Nick Bowman-Scargill, Managing Director at Fears Watches, talks to us about his most loved brand and how it captured his heart.
Hermès is a very rare thing. A globally successful, instantly recognisable luxury brand, that is still fiercely and proudly independent. Though not owned entirely by the founding family, the way Hermès operates is very on its own, shunning industry trends. They have a clear DNA that transmits seamlessly across a wide range of product lines; leather goods, silks, apparel, homeware, perfume, watches etc.
The fact that most Hermès items only feature a very discreet rendition of the logo (the logo is not always the official logo and sometimes just the name written out simply) is testament to this powerful brand DNA. Interacting with the brand, in their beautifully curated stores, feels like stepping back in time to an unhurried world of true luxury. The staff, the scent, the way items are presented makes each and every item feel as though it is the best version of that particular type of product.
My first interaction with the brand was not with a store but rather with a product. It was a friend of my mother’s wristwatch that was shaped like the letter H. I thought it was such a whimsical design but didn’t know what it meant so asked her why it was that shape. She then explained that it was in reference to the brand’s name: Hermès, and then went on to say that it was the “last true luxury brand around”. At 12 years old it was the first time I realised that something could be even more luxurious and special when it doesn’t shout about who makes it. It whispers.
There are several things that brands could learn from Hermès and not just brands operating in the luxury sector:
- Independent thought – Hermès is incredibly good at ignoring industry trends and thereby staying consistent. This consistency builds strength and loyalty with its customers. This not only comes from the company structure and ownership but also from the brand having confidence in its own beliefs and pursing what it believes is the right course of action, whether it be design or how it treats its staff (who were globally on full pay throughout the pandemic despite not being able to work – they did the exact same during WWII when they closed their stores in Paris so as not to sell things to the occupying Nazis).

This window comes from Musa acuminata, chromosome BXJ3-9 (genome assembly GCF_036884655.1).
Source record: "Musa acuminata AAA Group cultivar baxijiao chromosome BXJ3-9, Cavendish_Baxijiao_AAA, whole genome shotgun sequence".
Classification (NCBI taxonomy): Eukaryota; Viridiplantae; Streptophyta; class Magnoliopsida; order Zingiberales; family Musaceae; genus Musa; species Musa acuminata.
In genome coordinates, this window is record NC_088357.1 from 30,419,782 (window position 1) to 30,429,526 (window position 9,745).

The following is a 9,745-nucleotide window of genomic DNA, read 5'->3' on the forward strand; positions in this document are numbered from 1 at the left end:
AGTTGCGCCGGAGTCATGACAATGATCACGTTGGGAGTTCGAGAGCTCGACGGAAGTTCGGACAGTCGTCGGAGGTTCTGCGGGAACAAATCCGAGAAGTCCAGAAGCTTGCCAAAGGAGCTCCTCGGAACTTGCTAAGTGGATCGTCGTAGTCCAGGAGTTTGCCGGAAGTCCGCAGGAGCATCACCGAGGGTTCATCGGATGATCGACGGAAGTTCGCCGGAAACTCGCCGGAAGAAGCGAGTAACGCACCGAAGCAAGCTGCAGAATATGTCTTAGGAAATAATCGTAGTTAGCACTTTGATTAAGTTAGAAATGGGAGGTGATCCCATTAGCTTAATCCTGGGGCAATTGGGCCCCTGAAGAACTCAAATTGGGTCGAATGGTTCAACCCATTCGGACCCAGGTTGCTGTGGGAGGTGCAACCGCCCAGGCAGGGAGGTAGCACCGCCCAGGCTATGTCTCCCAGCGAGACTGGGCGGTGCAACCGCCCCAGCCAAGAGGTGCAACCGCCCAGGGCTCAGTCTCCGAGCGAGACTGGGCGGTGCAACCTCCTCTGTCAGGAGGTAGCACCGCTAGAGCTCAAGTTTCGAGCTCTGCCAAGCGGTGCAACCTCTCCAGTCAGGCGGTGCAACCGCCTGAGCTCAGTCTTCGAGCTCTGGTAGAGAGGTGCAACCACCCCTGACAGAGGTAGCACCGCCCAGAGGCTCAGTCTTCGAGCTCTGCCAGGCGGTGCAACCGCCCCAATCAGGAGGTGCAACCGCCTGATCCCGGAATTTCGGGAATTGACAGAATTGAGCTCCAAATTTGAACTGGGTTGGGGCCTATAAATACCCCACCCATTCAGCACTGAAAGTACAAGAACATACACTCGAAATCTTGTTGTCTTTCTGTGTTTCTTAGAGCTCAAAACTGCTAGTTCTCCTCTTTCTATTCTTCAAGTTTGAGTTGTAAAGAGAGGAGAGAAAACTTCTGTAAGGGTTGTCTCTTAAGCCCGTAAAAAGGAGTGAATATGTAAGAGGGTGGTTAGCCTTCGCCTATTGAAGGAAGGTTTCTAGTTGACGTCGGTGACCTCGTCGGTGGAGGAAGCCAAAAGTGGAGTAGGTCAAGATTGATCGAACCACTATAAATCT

- Stay true to your brand DNA – How does a Hermès item always look like it was made by Hermès? By the fact that they are not a one trick pony (pun intended). The power of the Hermès brand is by not just focusing on a colour or a shape or a material but rather focusing on an overall type of sophisticated elegance. By knowing what the overarching feel of the brand should be they are able to adapt and succeed in multiple different areas while staying relevant.
- Avoid reliance on heritage – Though Hermès has an incredibly impressive and long heritage it only lightly touches on it. Rather than constantly reference it they instead use it to inspire what they make today. The focus is on the now and the above-mentioned strong brand DNA not on fickle and obvious touch points.
- Craft! – Finally, craft. Why are Hermès items so expensive? Because they are made properly by the people who the brand says makes them (sadly a rarity in the luxury sector). The brand invests heavily on doing things properly and also in the way they say they do. This honesty is well known and the subtle “Made in France” stampings, or printings on items help remind the customer that they aren’t just buying a name, but instead are helping contribute to the training and employment of people who are experts at using their hands to make items that bring joy (which surely is what any item professing to be “luxury” should do).
The main thing that I have taken is that you can do things properly, with integrity and still be successful. By giving away that 2% margin and making things the way they should be made you can still become something significant in your sector.
Also, and this sounds like a cliché, by being independent and true to yourself, not following trends you can create a strong loyalty from the people who appreciate what you do.
What is love? Yes, it’s an early 90s Haddaway hit that you now can’t get out of your head, but in terms of business communications and marketing, love can be hard to quantify. John Lewis, Timpson, Morrisons, Porsche. Why do we love these brands? Are they deliberately...
Ben Brocklesby, Director at Origin, the UKs leading manufacturer of premium aluminium doors and windows, talks to us about his most loved brand and how it captured his heart. Asking which brand is my most loved is like asking me to pick my favourite child - I have two...
I was recently delivering a talk and the conversation moved onto brands I admire. I very quickly realised that my all-time favourite brand isn't glamorous, it's certainly not trendy, but it is utterly brilliant...it's Timpson. The shop that among other things repairs...